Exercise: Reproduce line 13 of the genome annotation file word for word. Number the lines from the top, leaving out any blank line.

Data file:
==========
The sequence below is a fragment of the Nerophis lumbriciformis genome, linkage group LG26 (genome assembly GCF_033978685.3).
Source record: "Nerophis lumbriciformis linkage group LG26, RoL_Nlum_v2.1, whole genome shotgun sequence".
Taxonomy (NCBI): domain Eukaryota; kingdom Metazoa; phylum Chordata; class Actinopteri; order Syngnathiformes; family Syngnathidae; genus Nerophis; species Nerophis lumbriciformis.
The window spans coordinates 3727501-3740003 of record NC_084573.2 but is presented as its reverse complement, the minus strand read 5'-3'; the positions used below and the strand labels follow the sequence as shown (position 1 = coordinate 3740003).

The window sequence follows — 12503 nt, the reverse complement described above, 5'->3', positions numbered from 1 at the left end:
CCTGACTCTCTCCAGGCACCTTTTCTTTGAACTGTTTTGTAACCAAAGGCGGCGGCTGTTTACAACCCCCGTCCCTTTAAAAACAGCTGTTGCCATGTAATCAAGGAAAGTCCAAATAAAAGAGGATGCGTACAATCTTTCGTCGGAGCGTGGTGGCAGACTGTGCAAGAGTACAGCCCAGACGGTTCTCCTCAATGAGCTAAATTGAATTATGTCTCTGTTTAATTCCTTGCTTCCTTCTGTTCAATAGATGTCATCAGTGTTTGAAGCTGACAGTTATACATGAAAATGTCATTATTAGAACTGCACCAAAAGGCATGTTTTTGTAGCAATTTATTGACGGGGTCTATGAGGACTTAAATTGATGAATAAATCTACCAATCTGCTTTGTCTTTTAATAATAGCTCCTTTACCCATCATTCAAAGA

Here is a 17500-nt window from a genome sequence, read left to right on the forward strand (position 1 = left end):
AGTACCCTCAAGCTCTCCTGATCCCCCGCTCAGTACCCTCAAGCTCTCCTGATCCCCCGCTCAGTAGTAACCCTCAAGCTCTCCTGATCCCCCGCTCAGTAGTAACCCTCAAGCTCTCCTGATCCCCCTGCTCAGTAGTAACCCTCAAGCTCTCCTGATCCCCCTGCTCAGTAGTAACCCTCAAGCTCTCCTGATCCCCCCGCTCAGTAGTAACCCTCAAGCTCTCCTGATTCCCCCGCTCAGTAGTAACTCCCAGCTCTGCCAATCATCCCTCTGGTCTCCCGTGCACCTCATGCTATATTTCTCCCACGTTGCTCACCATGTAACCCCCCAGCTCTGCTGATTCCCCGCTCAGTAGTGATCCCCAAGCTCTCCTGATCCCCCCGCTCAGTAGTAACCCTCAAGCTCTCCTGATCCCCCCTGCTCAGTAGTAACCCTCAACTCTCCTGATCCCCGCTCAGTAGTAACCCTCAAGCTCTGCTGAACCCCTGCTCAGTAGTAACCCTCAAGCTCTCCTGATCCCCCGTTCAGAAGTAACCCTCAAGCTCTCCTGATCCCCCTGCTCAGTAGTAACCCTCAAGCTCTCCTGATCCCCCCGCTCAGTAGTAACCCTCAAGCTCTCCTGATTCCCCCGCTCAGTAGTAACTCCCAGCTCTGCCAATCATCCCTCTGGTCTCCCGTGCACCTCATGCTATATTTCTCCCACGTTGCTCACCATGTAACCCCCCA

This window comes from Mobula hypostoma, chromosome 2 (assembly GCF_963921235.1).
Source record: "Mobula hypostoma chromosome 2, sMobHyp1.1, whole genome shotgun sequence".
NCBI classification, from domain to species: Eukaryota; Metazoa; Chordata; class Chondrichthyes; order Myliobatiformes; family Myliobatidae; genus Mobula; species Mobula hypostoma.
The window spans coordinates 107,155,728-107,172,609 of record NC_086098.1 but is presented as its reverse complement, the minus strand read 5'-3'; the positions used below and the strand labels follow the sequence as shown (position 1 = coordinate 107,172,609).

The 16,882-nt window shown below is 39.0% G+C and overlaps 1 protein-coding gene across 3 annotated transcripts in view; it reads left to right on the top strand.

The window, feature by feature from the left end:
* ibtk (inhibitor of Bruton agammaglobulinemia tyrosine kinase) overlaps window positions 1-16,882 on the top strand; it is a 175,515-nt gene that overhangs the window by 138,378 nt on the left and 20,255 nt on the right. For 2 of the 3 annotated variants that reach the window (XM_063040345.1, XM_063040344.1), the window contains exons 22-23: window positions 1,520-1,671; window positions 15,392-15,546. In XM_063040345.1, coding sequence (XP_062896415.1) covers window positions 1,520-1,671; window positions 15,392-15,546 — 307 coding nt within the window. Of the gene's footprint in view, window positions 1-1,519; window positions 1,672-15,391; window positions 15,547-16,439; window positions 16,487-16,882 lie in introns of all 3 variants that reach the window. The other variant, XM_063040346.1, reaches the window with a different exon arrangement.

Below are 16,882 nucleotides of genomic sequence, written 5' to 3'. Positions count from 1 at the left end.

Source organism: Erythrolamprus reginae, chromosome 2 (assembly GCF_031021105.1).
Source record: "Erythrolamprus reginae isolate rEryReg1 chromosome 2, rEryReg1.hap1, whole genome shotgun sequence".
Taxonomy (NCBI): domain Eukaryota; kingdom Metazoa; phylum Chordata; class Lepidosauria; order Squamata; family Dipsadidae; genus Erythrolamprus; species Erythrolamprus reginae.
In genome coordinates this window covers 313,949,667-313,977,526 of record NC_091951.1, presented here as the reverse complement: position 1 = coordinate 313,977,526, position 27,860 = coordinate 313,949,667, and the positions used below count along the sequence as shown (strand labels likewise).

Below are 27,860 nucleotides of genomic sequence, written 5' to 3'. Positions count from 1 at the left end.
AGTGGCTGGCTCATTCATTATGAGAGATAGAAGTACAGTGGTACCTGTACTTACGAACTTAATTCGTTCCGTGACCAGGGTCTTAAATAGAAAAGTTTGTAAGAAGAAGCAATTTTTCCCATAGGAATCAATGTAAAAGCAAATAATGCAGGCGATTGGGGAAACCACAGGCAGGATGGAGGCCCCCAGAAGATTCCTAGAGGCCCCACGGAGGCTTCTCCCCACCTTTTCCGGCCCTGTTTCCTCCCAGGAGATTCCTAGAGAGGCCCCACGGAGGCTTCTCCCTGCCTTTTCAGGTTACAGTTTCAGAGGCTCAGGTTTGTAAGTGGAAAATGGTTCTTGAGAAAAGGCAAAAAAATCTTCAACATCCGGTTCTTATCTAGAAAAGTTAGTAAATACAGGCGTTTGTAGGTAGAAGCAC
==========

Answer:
The 16,882-nt window shown below is 39.0% G+C and overlaps 1 protein-coding gene across 3 annotated transcripts in view; it reads left to right on the top strand.